The Chilcot Inquiry into the Iraq War is finally, finally to have its findings unveiled on July 6th. Given that it kicked off in 2009 with the head-in-the-clouds, over-abundance-of-false-hope Jupiter Neptune conjunction; with a painstakingly meticulous Saturn in Virgo, maybe it isn’t surprising it has taken so long – and cost so much!
The launch chart assuming 12am has a scholarly 9th house Saturn in Sagittarius in the legal 9th square Neptune opposition Jupiter North Node so it’s likely to be immensely detailed. At 2.6 million words which is the length of 25 thrillers it’ll take time to absorb. There’s also a Pluto opposition Sun Mercury Venus square Uranus – so it might just throw up the odd surprise, but will certainly generate intense reactions.
Gossip has it (which may be wrong) that the blame may be spread more widely than just the politicians – Blair, Straw, Hoon etc; but also target the Intelligence Chiefs – Scarlett and Dearlove; and the military top brass who allowed themselves to be dragooned into a war for which they were not prepared – Mike Jackson, Nick Houghton.
John Chilcot himself looks acutely frustrated over the launch with tr Pluto conjunct his Mars and tr Saturn retrograding to square his Sun/Mars – so he clearly won’t appreciate its reception.
Tony Blair is looking very jangled in July with tr Uranus square his Mercury/Saturn and Mercury/Neptune – so stressed and uncertain; with a disruptive Solar Arc Sun conjunct his Uranus this year; and a devastating Solar Arc Pluto conjunct his Neptune exact in a few months; plus an emotionally anguished tr Pluto square Venus and a game-changing tr Pluto opposition his focal point Uranus from mid July. So all in all a crisis point for him, either over Chilcot or other matters in his life. Alistair Campbell looks jangled, frustrated, enraged and deflated and exactly on his pressured Second Saturn Return.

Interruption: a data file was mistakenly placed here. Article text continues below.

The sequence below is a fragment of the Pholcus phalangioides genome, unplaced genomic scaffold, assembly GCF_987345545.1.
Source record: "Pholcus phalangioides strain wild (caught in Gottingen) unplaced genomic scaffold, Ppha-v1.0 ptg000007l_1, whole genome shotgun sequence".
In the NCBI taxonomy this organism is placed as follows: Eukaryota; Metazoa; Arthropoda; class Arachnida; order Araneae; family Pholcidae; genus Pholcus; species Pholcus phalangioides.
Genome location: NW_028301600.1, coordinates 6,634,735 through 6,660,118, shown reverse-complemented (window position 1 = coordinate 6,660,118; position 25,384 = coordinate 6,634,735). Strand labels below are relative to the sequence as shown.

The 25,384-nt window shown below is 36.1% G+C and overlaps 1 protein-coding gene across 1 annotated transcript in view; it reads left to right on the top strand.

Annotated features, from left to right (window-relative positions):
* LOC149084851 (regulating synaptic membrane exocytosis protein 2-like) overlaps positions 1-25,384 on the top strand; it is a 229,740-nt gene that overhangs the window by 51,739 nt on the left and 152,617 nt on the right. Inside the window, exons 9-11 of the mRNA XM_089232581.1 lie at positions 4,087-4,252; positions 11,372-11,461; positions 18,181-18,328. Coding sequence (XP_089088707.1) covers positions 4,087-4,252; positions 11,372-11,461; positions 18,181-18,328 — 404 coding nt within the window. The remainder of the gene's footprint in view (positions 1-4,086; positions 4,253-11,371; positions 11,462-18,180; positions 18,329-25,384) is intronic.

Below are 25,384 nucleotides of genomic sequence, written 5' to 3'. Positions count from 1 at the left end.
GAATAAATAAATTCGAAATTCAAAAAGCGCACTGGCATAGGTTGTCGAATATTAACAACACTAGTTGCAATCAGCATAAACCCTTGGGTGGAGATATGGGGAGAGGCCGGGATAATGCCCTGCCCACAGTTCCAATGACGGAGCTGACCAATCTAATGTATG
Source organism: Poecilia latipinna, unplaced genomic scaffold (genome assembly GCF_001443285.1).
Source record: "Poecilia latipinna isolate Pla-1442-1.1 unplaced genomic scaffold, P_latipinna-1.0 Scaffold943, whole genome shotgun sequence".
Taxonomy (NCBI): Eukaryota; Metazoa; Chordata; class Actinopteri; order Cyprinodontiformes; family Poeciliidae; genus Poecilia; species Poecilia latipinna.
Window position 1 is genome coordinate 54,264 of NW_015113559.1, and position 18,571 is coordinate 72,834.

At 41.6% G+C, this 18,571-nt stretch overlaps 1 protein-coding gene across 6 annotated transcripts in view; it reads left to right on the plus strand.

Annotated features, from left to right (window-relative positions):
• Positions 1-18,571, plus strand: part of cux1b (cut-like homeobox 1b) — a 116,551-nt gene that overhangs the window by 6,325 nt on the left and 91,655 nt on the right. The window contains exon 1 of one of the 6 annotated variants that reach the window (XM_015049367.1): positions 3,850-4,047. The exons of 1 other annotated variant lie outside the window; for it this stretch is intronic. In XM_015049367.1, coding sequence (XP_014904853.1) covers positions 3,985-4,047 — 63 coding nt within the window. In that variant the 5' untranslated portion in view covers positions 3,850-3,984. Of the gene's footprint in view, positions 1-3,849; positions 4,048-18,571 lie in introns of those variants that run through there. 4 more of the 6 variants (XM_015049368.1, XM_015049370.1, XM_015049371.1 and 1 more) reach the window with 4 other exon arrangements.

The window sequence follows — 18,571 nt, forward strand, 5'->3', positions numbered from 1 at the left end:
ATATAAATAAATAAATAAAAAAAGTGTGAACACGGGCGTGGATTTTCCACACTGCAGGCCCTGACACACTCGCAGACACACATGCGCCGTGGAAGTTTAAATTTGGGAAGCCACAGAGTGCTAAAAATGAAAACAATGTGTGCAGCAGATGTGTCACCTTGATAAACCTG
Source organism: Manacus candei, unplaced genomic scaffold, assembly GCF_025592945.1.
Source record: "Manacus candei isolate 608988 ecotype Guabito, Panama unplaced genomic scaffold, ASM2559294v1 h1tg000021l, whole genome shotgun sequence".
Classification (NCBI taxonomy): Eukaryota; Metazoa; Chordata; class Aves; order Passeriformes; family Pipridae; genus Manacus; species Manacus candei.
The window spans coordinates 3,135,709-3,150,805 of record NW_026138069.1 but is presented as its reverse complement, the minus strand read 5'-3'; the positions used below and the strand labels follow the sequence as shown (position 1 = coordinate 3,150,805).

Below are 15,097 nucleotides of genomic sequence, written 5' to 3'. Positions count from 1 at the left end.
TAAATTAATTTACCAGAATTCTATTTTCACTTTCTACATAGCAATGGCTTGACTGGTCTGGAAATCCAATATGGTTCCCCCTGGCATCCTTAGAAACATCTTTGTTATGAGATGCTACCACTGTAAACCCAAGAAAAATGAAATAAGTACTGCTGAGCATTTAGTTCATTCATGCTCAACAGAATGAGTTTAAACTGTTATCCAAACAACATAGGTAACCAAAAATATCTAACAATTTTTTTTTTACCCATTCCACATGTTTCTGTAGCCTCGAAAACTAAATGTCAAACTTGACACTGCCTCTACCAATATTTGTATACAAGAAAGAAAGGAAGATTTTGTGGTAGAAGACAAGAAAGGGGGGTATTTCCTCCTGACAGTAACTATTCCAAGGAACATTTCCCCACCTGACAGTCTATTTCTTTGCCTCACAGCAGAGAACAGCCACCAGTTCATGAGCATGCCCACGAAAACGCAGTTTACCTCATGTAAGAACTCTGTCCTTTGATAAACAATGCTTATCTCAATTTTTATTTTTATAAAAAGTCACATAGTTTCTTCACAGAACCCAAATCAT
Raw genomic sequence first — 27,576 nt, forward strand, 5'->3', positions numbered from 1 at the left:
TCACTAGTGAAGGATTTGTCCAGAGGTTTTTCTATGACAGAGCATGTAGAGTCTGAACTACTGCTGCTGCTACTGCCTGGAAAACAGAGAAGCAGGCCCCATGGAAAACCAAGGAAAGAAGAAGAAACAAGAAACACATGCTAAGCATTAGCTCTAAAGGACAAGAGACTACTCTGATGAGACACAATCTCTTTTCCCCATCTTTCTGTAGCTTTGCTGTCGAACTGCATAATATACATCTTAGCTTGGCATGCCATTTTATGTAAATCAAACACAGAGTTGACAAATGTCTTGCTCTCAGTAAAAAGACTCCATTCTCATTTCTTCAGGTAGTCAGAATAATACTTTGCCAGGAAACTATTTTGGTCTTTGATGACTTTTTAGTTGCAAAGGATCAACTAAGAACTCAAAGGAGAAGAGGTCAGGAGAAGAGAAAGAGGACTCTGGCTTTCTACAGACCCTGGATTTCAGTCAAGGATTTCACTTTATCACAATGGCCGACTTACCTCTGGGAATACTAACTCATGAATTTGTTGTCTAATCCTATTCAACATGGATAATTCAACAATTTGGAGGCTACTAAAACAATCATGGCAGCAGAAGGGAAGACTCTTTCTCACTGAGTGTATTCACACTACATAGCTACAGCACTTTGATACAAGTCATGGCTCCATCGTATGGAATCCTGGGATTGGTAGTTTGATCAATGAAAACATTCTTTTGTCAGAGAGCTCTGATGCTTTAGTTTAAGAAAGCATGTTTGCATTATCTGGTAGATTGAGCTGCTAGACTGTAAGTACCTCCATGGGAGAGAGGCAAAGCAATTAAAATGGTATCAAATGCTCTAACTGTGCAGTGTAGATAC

Jack Straw has a minor dip in July but more ups than downs; ditto Geoff Hoon in July though he’s sagging later.
Both the Intelligence chiefs look more stressed in the run up, but since they would have had an early viewing, maybe they’ve recovered their sang froid by the actual date.
General Sir Mike Jackson looks cornered, his enthusiasm and confidence dampened and not happy. Nick Houghton is also undermined, uncertain and jolted; though putting on a bullish face.
Pity the poor journalists and commentators who have to speed read through that and say anything cogent.